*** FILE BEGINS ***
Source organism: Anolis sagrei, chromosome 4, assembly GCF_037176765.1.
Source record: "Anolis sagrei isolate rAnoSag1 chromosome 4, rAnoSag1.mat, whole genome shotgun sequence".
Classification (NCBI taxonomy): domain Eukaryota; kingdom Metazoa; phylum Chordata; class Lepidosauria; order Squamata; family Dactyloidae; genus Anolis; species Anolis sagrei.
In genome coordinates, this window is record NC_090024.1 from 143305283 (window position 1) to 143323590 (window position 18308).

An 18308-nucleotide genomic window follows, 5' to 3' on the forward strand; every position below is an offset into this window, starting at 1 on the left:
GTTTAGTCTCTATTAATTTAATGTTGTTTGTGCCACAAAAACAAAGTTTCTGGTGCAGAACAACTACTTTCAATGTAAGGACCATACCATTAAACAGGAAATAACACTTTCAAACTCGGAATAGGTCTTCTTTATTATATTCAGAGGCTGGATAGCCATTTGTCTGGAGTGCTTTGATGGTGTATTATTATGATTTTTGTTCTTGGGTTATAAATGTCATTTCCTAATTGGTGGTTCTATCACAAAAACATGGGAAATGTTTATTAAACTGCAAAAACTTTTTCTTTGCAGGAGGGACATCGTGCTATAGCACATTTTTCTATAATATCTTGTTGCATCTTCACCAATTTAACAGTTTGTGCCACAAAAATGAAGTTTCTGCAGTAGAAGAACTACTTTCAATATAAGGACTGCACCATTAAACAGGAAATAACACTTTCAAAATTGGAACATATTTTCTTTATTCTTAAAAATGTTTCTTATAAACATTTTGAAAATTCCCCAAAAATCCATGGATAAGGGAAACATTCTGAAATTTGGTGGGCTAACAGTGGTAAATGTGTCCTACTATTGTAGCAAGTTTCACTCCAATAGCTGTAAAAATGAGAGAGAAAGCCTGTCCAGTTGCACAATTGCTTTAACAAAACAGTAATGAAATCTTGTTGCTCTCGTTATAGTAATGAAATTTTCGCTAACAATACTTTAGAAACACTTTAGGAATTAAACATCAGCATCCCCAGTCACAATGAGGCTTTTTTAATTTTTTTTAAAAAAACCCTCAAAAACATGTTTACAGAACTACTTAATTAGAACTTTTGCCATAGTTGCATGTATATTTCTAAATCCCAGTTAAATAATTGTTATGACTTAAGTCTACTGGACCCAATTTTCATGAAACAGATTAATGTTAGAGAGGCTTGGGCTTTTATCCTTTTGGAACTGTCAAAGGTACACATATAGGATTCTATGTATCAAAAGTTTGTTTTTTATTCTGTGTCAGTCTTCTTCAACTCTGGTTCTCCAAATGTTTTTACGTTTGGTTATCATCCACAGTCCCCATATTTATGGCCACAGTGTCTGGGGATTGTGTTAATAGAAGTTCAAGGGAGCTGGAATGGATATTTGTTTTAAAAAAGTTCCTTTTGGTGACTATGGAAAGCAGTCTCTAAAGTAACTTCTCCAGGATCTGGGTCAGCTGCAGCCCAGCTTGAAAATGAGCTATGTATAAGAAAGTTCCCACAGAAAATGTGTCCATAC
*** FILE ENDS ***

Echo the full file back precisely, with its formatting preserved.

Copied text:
Source organism: Anolis sagrei, chromosome 4, assembly GCF_037176765.1.
Source record: "Anolis sagrei isolate rAnoSag1 chromosome 4, rAnoSag1.mat, whole genome shotgun sequence".
Classification (NCBI taxonomy): domain Eukaryota; kingdom Metazoa; phylum Chordata; class Lepidosauria; order Squamata; family Dactyloidae; genus Anolis; species Anolis sagrei.
In genome coordinates, this window is record NC_090024.1 from 143305283 (window position 1) to 143323590 (window position 18308).

An 18308-nucleotide genomic window follows, 5' to 3' on the forward strand; every position below is an offset into this window, starting at 1 on the left:
GTTTAGTCTCTATTAATTTAATGTTGTTTGTGCCACAAAAACAAAGTTTCTGGTGCAGAACAACTACTTTCAATGTAAGGACCATACCATTAAACAGGAAATAACACTTTCAAACTCGGAATAGGTCTTCTTTATTATATTCAGAGGCTGGATAGCCATTTGTCTGGAGTGCTTTGATGGTGTATTATTATGATTTTTGTTCTTGGGTTATAAATGTCATTTCCTAATTGGTGGTTCTATCACAAAAACATGGGAAATGTTTATTAAACTGCAAAAACTTTTTCTTTGCAGGAGGGACATCGTGCTATAGCACATTTTTCTATAATATCTTGTTGCATCTTCACCAATTTAACAGTTTGTGCCACAAAAATGAAGTTTCTGCAGTAGAAGAACTACTTTCAATATAAGGACTGCACCATTAAACAGGAAATAACACTTTCAAAATTGGAACATATTTTCTTTATTCTTAAAAATGTTTCTTATAAACATTTTGAAAATTCCCCAAAAATCCATGGATAAGGGAAACATTCTGAAATTTGGTGGGCTAACAGTGGTAAATGTGTCCTACTATTGTAGCAAGTTTCACTCCAATAGCTGTAAAAATGAGAGAGAAAGCCTGTCCAGTTGCACAATTGCTTTAACAAAACAGTAATGAAATCTTGTTGCTCTCGTTATAGTAATGAAATTTTCGCTAACAATACTTTAGAAACACTTTAGGAATTAAACATCAGCATCCCCAGTCACAATGAGGCTTTTTTAATTTTTTTTAAAAAAACCCTCAAAAACATGTTTACAGAACTACTTAATTAGAACTTTTGCCATAGTTGCATGTATATTTCTAAATCCCAGTTAAATAATTGTTATGACTTAAGTCTACTGGACCCAATTTTCATGAAACAGATTAATGTTAGAGAGGCTTGGGCTTTTATCCTTTTGGAACTGTCAAAGGTACACATATAGGATTCTATGTATCAAAAGTTTGTTTTTTATTCTGTGTCAGTCTTCTTCAACTCTGGTTCTCCAAATGTTTTTACGTTTGGTTATCATCCACAGTCCCCATATTTATGGCCACAGTGTCTGGGGATTGTGTTAATAGAAGTTCAAGGGAGCTGGAATGGATATTTGTTTTAAAAAAGTTCCTTTTGGTGACTATGGAAAGCAGTCTCTAAAGTAACTTCTCCAGGATCTGGGTCAGCTGCAGCCCAGCTTGAAAATGAGCTATGTATAAGAAAGTTCCCACAGAAAATGTGTCCATAC